by Ann Aguirre
I really enjoyed Enclave, the first book. It is non-stop action, a bit scary and brutal, and half of it takes place underground in the tunnel systems below New York City. This book opens up with the gang in Salvation, an outpost in upstate New York. Deuce is having a hard time adjusting to the expectations and restrictions the people in Salvation expect from her. She has been a Hunter and a doer, an integral part of society, regardless of her age. In Salvation, the people are older, the jobs and society’s rules are strict regarding appropriate jobs for men vs women and young vs old. She is going a little nuts.
“Though I had been in the light for months, the shadows still troubled me.” (pg 17)
“Salvation had saved me, but its protection came with restrictions. Its rules didn’t permit me to be myself.” (pg 25)
Salvation has kind of a Little House on the Prairie vibe without that much innocence, maybe more like a garrison out west that closed up to stay safe from the natives. The problem in this world is that some sort of plague happened that killed many, turned many into freaks or mutant zombie types that eat people, and some survived. The thing is, it seems that the freaks are getting smarter….
It is a little slow, we get a lot of Deuce figuring out life like this “Perhaps that was the point; life, if you did it right, meant learning and changing. If you didn’t, you died – or stopped growing – which amounted to more or less the same thing.” (pg 185) But by giving us all these little revelations, which I did find interesting, the pacing is slowed down and the action is held off for a bit in the middle. Honestly, it should have had more tension, but maybe due to the first person POV and the fact that Deuce is black and white and only now learning the gray of life, she doesn’t seem to get that nervous until a fight is in front of her.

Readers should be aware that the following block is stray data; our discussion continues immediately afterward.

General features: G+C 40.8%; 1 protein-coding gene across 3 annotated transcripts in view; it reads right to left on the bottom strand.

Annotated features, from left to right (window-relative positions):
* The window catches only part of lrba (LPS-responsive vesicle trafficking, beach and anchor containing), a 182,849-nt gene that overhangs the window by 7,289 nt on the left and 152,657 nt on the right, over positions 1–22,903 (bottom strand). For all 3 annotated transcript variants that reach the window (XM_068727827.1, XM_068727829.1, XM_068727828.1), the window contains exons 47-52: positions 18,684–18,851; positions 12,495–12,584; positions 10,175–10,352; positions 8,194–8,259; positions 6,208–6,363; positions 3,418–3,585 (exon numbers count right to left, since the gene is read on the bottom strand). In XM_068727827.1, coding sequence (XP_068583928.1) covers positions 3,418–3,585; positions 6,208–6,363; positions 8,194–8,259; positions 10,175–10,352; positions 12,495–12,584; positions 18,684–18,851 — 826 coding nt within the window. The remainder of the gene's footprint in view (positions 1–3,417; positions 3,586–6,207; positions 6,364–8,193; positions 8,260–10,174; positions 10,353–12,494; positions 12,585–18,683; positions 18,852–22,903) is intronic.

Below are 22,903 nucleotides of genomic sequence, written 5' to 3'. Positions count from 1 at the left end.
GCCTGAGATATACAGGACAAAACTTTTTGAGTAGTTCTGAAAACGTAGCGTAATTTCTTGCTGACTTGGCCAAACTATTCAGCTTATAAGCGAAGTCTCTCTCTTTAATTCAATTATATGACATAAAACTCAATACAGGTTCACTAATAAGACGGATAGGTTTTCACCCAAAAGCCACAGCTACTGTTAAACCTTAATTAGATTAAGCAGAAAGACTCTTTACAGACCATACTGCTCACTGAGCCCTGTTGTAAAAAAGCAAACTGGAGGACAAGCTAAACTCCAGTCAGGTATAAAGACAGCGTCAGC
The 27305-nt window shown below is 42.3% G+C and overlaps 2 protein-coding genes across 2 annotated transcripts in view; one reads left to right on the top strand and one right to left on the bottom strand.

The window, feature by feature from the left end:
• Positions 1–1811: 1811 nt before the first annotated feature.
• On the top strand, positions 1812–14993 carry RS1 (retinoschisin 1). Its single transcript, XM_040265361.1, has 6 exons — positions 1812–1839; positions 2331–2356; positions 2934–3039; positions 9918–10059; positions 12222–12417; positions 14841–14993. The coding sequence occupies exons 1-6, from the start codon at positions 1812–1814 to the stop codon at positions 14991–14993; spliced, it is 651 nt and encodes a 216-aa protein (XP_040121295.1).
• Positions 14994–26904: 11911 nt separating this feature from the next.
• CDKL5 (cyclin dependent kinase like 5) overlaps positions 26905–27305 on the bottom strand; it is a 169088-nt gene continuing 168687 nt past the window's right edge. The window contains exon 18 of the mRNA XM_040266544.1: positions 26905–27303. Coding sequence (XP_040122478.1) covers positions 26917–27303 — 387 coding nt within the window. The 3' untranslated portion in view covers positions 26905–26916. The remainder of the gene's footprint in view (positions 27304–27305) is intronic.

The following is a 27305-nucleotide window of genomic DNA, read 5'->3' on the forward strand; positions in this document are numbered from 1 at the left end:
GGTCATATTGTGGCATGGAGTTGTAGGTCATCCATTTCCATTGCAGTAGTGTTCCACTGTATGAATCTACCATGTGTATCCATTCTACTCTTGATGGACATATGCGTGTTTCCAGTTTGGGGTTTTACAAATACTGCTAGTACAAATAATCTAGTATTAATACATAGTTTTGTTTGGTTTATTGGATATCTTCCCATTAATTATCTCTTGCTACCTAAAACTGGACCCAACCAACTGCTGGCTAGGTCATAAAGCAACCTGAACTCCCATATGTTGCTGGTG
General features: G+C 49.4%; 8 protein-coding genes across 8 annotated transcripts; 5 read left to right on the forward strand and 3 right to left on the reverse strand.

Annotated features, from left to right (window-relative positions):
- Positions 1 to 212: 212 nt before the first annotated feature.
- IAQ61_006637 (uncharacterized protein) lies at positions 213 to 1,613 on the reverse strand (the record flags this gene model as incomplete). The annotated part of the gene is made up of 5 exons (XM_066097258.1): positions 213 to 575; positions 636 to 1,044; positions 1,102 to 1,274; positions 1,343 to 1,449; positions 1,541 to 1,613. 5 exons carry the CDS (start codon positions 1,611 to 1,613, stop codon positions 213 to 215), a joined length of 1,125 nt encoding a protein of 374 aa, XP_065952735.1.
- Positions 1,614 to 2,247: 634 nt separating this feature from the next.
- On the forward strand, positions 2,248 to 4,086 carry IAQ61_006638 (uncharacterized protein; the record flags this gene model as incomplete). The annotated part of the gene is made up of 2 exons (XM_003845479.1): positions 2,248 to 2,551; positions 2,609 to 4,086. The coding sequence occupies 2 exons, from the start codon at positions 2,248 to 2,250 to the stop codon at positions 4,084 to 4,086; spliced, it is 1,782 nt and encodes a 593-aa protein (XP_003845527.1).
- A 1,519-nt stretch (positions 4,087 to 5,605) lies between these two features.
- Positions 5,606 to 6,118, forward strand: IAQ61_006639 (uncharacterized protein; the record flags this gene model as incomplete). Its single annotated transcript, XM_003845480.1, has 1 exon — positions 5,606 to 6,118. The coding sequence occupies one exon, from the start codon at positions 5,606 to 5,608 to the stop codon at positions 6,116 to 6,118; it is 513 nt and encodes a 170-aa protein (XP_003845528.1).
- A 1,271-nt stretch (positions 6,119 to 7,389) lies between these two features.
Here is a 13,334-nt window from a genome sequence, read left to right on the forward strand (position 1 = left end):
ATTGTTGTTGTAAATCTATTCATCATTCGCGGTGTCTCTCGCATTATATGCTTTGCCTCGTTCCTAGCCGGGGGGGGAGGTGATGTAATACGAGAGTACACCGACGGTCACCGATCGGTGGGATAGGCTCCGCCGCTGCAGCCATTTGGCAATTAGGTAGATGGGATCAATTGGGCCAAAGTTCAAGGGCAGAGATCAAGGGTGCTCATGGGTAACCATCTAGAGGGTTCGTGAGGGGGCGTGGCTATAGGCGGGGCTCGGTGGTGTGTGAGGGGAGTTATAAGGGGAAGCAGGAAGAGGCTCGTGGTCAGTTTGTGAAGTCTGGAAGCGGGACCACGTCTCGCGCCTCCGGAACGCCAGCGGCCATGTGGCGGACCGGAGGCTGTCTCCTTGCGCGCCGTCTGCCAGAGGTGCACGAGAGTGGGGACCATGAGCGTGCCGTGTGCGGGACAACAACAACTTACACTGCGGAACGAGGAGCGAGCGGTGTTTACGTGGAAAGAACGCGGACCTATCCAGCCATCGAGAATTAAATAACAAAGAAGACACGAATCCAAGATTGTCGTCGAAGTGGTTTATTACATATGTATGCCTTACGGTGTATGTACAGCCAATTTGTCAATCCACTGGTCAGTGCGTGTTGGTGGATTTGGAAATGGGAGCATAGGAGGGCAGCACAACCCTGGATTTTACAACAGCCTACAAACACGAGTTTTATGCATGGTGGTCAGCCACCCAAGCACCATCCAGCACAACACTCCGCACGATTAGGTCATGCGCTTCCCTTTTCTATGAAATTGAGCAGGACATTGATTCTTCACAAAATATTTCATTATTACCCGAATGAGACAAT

Also, there is a love triangle which isn’t too bad because once Deuce understands what is happening, she makes her choice quickly but there are a lot of hurt feelings and posturing. Deuce didn’t have a normal upbringing and much of the emotional thing is unknown to her so she is constantly figuring out how the actions translate into emotions.
Many of the villains were human in this installation instead of zombie/mutant, but that is pretty consistent with the last book as well. Because we get so much of Deuce’s thoughts and ideas, this book is a good translator for people trying to understand different character types, especially understanding types of leaders and warriors and juxtaposed against that, dating nuances, hurt feelings etc. It felt a little like she was slightly autistic, with Asberger’s or something, needing to interpret the social signals of those around her. While it isn’t because of her brain’s wiring but because of how she was raised in the enclave, it still requires her to stop and figure things out before reacting. Interesting but at times it felt like we were being told a lot of stuff.
Anyway, it was good, I struggled a tiny bit in the beginning and the middle where my mind wanted to wander and pick something else up (that happens to me way too often) but once I committed myself, it was easy to stay involved and by the end I was drooling to get my hands on book three, Horde. 4 silver throwing stars embedded in a freak’s head. (they didn’t use throwing stars in the book…but I am utilizing a little creative license.)